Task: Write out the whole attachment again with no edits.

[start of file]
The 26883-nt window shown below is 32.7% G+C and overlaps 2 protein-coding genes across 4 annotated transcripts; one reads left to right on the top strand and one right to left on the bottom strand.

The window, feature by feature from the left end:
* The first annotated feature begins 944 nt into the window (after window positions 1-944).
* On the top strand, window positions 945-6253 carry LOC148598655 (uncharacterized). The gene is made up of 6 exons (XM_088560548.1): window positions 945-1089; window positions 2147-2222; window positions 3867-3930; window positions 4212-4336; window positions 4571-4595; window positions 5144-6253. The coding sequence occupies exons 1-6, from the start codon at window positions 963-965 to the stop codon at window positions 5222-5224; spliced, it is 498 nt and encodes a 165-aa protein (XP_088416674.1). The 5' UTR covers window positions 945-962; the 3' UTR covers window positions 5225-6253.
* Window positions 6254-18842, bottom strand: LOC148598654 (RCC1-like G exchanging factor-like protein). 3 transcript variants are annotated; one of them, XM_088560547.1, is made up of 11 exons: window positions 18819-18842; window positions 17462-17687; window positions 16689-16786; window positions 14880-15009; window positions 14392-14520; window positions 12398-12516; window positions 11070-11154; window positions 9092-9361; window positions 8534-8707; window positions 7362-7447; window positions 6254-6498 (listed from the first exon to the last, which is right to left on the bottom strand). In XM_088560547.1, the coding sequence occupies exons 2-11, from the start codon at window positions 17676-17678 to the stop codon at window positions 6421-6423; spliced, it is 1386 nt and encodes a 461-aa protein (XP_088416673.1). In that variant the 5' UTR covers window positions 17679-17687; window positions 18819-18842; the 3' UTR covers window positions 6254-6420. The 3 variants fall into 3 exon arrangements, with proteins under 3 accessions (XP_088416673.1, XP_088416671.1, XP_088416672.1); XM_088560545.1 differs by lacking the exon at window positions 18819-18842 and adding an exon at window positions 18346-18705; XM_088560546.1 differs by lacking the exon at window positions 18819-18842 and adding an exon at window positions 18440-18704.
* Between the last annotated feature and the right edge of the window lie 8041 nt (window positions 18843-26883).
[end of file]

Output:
The 26883-nt window shown below is 32.7% G+C and overlaps 2 protein-coding genes across 4 annotated transcripts; one reads left to right on the top strand and one right to left on the bottom strand.

The window, feature by feature from the left end:
* The first annotated feature begins 944 nt into the window (after window positions 1-944).
* On the top strand, window positions 945-6253 carry LOC148598655 (uncharacterized). The gene is made up of 6 exons (XM_088560548.1): window positions 945-1089; window positions 2147-2222; window positions 3867-3930; window positions 4212-4336; window positions 4571-4595; window positions 5144-6253. The coding sequence occupies exons 1-6, from the start codon at window positions 963-965 to the stop codon at window positions 5222-5224; spliced, it is 498 nt and encodes a 165-aa protein (XP_088416674.1). The 5' UTR covers window positions 945-962; the 3' UTR covers window positions 5225-6253.
* Window positions 6254-18842, bottom strand: LOC148598654 (RCC1-like G exchanging factor-like protein). 3 transcript variants are annotated; one of them, XM_088560547.1, is made up of 11 exons: window positions 18819-18842; window positions 17462-17687; window positions 16689-16786; window positions 14880-15009; window positions 14392-14520; window positions 12398-12516; window positions 11070-11154; window positions 9092-9361; window positions 8534-8707; window positions 7362-7447; window positions 6254-6498 (listed from the first exon to the last, which is right to left on the bottom strand). In XM_088560547.1, the coding sequence occupies exons 2-11, from the start codon at window positions 17676-17678 to the stop codon at window positions 6421-6423; spliced, it is 1386 nt and encodes a 461-aa protein (XP_088416673.1). In that variant the 5' UTR covers window positions 17679-17687; window positions 18819-18842; the 3' UTR covers window positions 6254-6420. The 3 variants fall into 3 exon arrangements, with proteins under 3 accessions (XP_088416673.1, XP_088416671.1, XP_088416672.1); XM_088560545.1 differs by lacking the exon at window positions 18819-18842 and adding an exon at window positions 18346-18705; XM_088560546.1 differs by lacking the exon at window positions 18819-18842 and adding an exon at window positions 18440-18704.
* Between the last annotated feature and the right edge of the window lie 8041 nt (window positions 18843-26883).